The cathedral of Mary, Queen of the World was very different. We stopped here on our way to the Montreal Museum of Fine Arts and I was immediately taken back in time. Our mother had wanted to visit the cathedral because the structure is a scale model of St. Peter’s Basilica in Rome. She probably knew this was as close as she would get to the original. It’s difficult to scale down a structure the size of St. Peter’s and the cathedral’s exterior is, as a consequence, somewhat squashed and less than successful architecturally. The dome is impressive, though.
Inside is the feature I remember most clearly—the baldachin or canopy over the altar. This is also a scaled-down version of Gian Lorenzo Bernini’s baldacchino in St. Peter’s and it is impressive. Completely hand made from red copper and gold leaf, it has the same twisted columns as Bernini’s, topped by a canopy that holds angels, garlands and the papal insignia.
Despite its position as the bishop’s seat, we felt no particular spirituality in the cathedral, either. It is an interesting building that holds paintings from Montreal’s history and we appreciated it as such. Then we moved on.
Oratoire St. Joseph de Mont Royal
I remembered three things about visiting this structure so many years ago: it was on top of a hill, it was big, and I could put my hand on the reliquary that held the heart of Frère André. (What kid wouldn’t remember something like that?) It was a beautiful sunny morning when we drove up Mont Royal and I realized just how big the oratory is. What I had forgotten was that getting from the parking lot to the front door is a workout.
There are several sets of steep steps to climb and I had begun the first set when I saw two young men watching us as they caught their breath halfway up. I wanted to show them that gray-haired grandparents can be strong so I powered my way up to the first landing. It was tough but doing it gave me some satisfaction.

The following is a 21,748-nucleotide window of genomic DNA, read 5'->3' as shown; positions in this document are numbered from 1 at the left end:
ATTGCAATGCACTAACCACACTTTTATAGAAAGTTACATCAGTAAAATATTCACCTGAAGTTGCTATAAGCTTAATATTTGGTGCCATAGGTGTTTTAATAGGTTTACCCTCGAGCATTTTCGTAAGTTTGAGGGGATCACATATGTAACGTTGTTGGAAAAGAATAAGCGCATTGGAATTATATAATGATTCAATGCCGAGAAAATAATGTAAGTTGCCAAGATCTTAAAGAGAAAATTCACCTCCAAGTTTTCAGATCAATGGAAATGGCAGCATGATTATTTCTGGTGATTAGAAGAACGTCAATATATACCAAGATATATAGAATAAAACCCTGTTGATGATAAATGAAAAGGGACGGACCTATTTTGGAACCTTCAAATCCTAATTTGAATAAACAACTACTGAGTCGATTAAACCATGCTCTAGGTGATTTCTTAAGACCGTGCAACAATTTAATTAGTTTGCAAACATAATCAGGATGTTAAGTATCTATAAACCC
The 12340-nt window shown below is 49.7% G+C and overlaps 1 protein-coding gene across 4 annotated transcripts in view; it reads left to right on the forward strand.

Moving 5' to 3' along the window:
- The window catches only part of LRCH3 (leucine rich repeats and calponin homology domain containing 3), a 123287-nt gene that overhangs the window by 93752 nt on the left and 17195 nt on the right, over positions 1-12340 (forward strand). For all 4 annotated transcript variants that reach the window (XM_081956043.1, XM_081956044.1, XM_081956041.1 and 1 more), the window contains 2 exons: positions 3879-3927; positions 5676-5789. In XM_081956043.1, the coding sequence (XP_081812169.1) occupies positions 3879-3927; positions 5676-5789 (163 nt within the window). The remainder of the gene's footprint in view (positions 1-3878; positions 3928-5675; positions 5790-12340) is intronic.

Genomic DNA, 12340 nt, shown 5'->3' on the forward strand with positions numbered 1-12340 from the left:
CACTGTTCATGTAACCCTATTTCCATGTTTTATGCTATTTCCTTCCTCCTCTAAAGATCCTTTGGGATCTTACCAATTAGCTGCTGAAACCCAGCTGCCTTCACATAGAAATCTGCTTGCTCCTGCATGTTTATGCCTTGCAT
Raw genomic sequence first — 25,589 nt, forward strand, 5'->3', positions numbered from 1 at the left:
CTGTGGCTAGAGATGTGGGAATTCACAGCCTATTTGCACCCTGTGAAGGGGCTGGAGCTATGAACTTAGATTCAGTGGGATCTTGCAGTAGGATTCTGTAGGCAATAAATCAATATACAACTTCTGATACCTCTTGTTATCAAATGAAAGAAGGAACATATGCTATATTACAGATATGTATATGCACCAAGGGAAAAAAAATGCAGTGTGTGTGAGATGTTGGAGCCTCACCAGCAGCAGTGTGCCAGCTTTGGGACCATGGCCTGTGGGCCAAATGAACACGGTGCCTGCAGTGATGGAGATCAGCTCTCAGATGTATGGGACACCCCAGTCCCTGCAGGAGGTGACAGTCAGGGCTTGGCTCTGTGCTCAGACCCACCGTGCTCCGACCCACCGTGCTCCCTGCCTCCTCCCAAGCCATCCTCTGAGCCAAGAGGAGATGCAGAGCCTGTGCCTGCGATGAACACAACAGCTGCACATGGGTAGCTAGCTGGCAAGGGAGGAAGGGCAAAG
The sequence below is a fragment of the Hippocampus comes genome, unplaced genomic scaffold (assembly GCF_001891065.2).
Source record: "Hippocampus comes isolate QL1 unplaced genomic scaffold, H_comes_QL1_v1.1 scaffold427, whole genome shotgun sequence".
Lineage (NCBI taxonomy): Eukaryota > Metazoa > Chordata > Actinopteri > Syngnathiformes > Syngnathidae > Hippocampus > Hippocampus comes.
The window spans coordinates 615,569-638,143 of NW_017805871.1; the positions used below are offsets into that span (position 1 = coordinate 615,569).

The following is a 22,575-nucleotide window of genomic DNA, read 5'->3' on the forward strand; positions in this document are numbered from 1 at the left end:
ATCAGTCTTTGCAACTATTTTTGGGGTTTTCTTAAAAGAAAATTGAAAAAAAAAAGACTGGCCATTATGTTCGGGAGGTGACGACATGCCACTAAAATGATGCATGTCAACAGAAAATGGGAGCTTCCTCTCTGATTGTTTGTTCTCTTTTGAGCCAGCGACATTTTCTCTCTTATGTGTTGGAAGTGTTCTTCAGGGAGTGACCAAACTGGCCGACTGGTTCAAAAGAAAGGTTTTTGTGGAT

The oratory is the life’s work of Saint Brother Andre, a modest and unassuming priest who was canonized in 2010. Here in the oratory was the spirituality we had missed in the other buildings. The presence of this simple man can be felt in the grand sanctuary, the crypt church, and Frère André’s chapel. It’s not a big overpowering thing, just a soft sense of peace and love that emanates from an enlightened soul. As we wandered through the various buildings, we could feel that peace suffusing us.
Frère André’s Heart
Saint Brother André’s heart is still there in its reliquary, although you can’t touch it any more. Opposite it are three rooms in which he spent a great deal of his life. These rooms were taken apart and removed from their original locations, then reassembled at the oratory so his presence is strongest there.
It wasn’t conscious, like getting jolted by static electricity. Instead it feels like having touched—or been touched by—something important, something beyond the ordinary. It’s ephemeral but it stayed with us long after we left.
That’s the difference. We went through three buildings dedicated to spirituality but found the spiritual in only one. Size, ostentation, art, decoration, expense, and even great beauty can’t equal the impact of one human being who understands the power of love. Even with the best of intentions, you can’t build it, buy it, or paint it. The power of love has to come from the human soul.